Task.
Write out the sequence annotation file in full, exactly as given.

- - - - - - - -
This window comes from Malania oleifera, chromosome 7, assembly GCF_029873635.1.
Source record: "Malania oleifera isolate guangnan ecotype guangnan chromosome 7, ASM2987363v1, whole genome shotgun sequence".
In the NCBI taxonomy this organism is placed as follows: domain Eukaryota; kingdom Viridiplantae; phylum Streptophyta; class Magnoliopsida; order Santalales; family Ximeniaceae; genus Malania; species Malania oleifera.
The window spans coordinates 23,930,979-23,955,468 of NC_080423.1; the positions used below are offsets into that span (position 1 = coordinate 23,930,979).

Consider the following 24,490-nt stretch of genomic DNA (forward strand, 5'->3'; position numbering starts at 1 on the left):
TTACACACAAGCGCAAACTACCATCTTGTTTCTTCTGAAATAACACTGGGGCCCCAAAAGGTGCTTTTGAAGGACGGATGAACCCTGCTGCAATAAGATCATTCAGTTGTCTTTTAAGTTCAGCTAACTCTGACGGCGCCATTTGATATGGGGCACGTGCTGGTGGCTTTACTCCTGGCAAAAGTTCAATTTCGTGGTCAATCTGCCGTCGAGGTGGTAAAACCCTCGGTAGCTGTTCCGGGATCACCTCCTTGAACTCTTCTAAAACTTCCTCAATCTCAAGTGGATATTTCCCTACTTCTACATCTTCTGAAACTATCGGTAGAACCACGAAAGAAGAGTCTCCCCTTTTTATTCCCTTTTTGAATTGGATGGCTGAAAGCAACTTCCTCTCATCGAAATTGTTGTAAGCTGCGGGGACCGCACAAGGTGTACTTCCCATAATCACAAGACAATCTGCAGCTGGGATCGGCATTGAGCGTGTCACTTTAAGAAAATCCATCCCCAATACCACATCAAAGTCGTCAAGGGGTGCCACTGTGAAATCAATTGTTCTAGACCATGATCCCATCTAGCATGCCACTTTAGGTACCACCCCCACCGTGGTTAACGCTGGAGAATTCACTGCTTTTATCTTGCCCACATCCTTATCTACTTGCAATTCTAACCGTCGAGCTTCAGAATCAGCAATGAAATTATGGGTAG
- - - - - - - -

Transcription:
This window comes from Malania oleifera, chromosome 7, assembly GCF_029873635.1.
Source record: "Malania oleifera isolate guangnan ecotype guangnan chromosome 7, ASM2987363v1, whole genome shotgun sequence".
In the NCBI taxonomy this organism is placed as follows: domain Eukaryota; kingdom Viridiplantae; phylum Streptophyta; class Magnoliopsida; order Santalales; family Ximeniaceae; genus Malania; species Malania oleifera.
The window spans coordinates 23,930,979-23,955,468 of NC_080423.1; the positions used below are offsets into that span (position 1 = coordinate 23,930,979).

Consider the following 24,490-nt stretch of genomic DNA (forward strand, 5'->3'; position numbering starts at 1 on the left):
TTACACACAAGCGCAAACTACCATCTTGTTTCTTCTGAAATAACACTGGGGCCCCAAAAGGTGCTTTTGAAGGACGGATGAACCCTGCTGCAATAAGATCATTCAGTTGTCTTTTAAGTTCAGCTAACTCTGACGGCGCCATTTGATATGGGGCACGTGCTGGTGGCTTTACTCCTGGCAAAAGTTCAATTTCGTGGTCAATCTGCCGTCGAGGTGGTAAAACCCTCGGTAGCTGTTCCGGGATCACCTCCTTGAACTCTTCTAAAACTTCCTCAATCTCAAGTGGATATTTCCCTACTTCTACATCTTCTGAAACTATCGGTAGAACCACGAAAGAAGAGTCTCCCCTTTTTATTCCCTTTTTGAATTGGATGGCTGAAAGCAACTTCCTCTCATCGAAATTGTTGTAAGCTGCGGGGACCGCACAAGGTGTACTTCCCATAATCACAAGACAATCTGCAGCTGGGATCGGCATTGAGCGTGTCACTTTAAGAAAATCCATCCCCAATACCACATCAAAGTCGTCAAGGGGTGCCACTGTGAAATCAATTGTTCTAGACCATGATCCCATCTAGCATGCCACTTTAGGTACCACCCCCACCGTGGTTAACGCTGGAGAATTCACTGCTTTTATCTTGCCCACATCCTTATCTACTTGCAATTCTAACCGTCGAGCTTCAGAATCAGCAATGAAATTATGGGTAG